If you sell stuff online especially digital product(s) then chances are that at some point down the path you will face some fraudulent customers who will try to rip you off. I sell many products online (some from my Tips and Tricks site and some from my other web sites). I have seen many of these tricks that the fraudulent customers use to take unfair advantage from the seller.
You probably already know that I have a few WordPress Plugins (e.g. Simple WordPress Shopping Cart, WP eStore, Another one in development) that help you sell online from your WordPress blog so a lot of my readers have WordPress powered site and sell products online. Going forward I am going to try to write more posts on various fraudulent tricks that customers tried on me and how I handled it. Hopefully these posts will help improve your online selling experience as a shop admin. In this post I have covered some aspects of the refund trick that many customers use.
The Good Old Refund Trick
I am pretty sure that most of you who are selling online have a system that makes sure the customer only gets the product after they have made a payment and the money is in your account but do you have any guard against fraudulent customers asking for unfair refunds?
There will be times when the refund claim is valid but sometimes it won’t be. You need to be prepared for this kind of events so the customer doesn’t get you by surprise and take advantage of you.
You might think “why would the customer do that?”, well I don’t know why but there are some people who use this technique to get the digital product for free.
Basically, they purchase your product legally so they can download it then they ask for a refund showing one of the following similar causes:
- Couldn’t Download the Product.
- No time to setup or explore the product (this is a weird one)
- The product does not match the description of the product.
- There was some functionality that the customer was looking for and is not in the product (why didn’t you ask before the purchase?).
Once you receive a refund request with the similar causes explained above look for one of the following types of customer behaviors to identify potential fraudulent customers who are just trying to rip you off:
- Asks for a refund within a short time of making a purchase (they already had the refund trick planned out)
- Unwillingness to cooperate with you to address any issue with the product (it’s like… give me my refund I don’t want to hear anything else)
- Won’t take the download even if you email them later. (they already got the download now they want the money back)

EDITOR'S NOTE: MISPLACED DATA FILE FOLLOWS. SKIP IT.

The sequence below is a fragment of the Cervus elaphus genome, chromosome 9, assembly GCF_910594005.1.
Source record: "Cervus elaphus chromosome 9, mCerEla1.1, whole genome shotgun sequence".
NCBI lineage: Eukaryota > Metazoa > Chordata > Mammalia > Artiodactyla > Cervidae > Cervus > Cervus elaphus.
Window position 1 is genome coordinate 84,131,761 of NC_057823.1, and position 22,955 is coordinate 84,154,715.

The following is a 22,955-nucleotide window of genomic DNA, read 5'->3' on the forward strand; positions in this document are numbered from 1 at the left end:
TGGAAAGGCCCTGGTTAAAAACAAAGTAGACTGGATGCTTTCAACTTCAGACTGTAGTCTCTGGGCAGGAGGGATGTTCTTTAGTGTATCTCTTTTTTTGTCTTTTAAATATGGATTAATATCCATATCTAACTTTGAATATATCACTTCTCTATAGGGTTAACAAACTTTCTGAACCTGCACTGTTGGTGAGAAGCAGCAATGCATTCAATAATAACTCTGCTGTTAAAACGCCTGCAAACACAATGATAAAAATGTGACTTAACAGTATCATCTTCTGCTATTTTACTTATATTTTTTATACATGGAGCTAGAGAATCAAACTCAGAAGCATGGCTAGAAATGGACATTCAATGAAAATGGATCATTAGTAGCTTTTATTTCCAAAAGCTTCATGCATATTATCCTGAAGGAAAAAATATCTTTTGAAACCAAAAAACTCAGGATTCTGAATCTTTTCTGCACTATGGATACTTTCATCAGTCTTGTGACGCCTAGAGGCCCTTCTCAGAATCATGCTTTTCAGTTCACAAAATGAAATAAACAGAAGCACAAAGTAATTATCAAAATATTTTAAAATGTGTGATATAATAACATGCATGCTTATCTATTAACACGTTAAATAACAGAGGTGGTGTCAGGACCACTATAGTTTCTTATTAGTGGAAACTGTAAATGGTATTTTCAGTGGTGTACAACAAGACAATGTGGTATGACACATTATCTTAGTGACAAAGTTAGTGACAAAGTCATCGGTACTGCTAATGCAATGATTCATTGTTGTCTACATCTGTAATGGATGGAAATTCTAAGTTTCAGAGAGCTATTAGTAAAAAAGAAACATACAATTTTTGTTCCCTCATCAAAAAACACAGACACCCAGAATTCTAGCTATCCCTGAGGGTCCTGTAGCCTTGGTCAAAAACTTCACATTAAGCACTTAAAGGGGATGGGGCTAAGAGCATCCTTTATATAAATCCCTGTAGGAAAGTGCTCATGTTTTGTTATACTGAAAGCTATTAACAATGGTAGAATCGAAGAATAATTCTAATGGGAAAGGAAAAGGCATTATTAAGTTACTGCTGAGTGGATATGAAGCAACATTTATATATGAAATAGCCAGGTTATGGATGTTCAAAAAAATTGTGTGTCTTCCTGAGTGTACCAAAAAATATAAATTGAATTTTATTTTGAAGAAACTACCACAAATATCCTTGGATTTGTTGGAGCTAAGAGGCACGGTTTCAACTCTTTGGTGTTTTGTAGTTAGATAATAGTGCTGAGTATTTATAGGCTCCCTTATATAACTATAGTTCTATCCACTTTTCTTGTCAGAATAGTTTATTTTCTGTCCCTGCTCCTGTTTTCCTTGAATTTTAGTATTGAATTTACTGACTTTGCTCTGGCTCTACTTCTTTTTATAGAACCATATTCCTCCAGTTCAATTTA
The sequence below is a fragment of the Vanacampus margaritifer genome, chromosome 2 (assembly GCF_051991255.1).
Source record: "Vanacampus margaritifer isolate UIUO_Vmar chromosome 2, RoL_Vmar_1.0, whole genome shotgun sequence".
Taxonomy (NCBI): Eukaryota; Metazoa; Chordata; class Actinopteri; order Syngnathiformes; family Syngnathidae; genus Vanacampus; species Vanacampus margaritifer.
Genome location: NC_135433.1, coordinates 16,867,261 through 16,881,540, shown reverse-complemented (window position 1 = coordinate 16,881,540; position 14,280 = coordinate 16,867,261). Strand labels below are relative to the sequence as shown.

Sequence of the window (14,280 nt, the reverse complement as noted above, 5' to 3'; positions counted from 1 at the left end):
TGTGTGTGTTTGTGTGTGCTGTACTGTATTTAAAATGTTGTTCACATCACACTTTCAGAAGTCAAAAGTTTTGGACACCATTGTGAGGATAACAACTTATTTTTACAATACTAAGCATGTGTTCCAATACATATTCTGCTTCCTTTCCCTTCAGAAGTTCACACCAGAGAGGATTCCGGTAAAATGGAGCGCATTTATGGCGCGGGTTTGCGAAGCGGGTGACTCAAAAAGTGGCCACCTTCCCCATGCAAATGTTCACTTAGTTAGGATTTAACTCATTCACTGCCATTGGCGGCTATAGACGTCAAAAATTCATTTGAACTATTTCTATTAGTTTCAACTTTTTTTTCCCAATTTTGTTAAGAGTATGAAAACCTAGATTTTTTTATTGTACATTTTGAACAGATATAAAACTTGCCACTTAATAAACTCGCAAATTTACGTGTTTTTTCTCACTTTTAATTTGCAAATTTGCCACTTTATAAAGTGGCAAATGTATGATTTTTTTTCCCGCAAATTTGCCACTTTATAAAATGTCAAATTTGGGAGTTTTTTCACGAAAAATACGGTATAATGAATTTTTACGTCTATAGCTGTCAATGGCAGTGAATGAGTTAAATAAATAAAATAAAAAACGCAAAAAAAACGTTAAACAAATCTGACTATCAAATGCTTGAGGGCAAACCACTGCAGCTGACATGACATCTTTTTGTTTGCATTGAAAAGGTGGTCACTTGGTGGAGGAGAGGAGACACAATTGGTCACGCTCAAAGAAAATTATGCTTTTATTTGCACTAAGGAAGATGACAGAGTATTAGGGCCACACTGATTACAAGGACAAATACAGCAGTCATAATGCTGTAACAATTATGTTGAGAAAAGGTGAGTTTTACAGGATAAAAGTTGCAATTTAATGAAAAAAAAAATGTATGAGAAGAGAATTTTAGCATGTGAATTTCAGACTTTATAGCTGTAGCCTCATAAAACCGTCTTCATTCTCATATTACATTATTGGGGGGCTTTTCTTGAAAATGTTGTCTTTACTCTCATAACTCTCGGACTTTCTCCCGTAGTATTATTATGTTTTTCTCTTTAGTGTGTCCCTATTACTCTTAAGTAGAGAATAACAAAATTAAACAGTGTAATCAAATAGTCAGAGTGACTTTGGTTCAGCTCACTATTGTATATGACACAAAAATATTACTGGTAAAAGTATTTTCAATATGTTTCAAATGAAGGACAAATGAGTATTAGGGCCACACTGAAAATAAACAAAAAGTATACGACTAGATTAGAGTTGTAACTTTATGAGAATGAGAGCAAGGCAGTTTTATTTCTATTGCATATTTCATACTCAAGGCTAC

- Will send you rude emails with complains about the product (trying to make you feel bad)
- Open a PayPal dispute (if sold through PayPal) to scare you off.
So how do you protect yourself from these types of fraudulent refund activities? Well, I don’t know of any potion that will remedy this for good but I will share what I know and do to protect myself and hopefully it will give you some pointers.
Safe Selling Tips
It will help you protect yourself from fraudsters if you keep the following simple points in mind when selling online:
- Give detailed description of the product.
- Provide clear images, preview, live demo if possible.
- Tell them upfront how they are going to get the product.
- Let them ask you questions and respond to their inquiries so they can get a clear picture of the product.
- State your “Refund Policy” (if any) in the “Terms and Conditions”.
- Make sure the customer has to agree to the “Terms and Conditions” before they can make a purchase.
Refund Trick Case Study
Time for a real life example 🙂 I didn’t mention the name or email address of the person involved but that shouldn’t make any difference.
A few days ago I got a forum post saying there is an issue with the WP Affiliate Platform plugin that he purchased. It turned out that his server was using an old version of PHP so I gave him a fix for it and thought everything was good. Soon after that I received an email from PayPal for a “Dispute” notification on that purchase! The reason used was that the product was “Significantly Not as Described”!
At this point I was a little speechless cause I have live demo and screenshots showing exactly how the affiliate plugin looks like! Also, all the documentation for the product is accessible to everyone which allows the visitors to see exactly how things are done with the product before they make a purchase. So I asked him how the plugin is different than it is described and also pointed out the “Terms & Conditions” that he agreed to when making the purchase. Then I got the following email back from him:
Now, I was even more confused… how can you loose significant income and credibility from a system that you haven’t even setup? This guy was starting to sound more like one of those types I stated above so I took it to PayPal and stated my case. PayPal ruled it in favor of me for obvious reasons. I probably wouldn’t have taken it to PayPal and gave him a refund if his reasoning was appropriate. Anyway, that was not the end of it… soon after he found out that PayPal ruled it in favor of me he sent me the following email:
I started laughing because at this point his intentions were becoming clear to me. Why would you try to bribe with writing a blog post if you are correct on your points?
Anyway, my advice to you is that make sure you have preventative measures in place and be prepared to fight for situations like this. Oh! And don’t forget to subscribe to my blog to receive the latest posts 🙂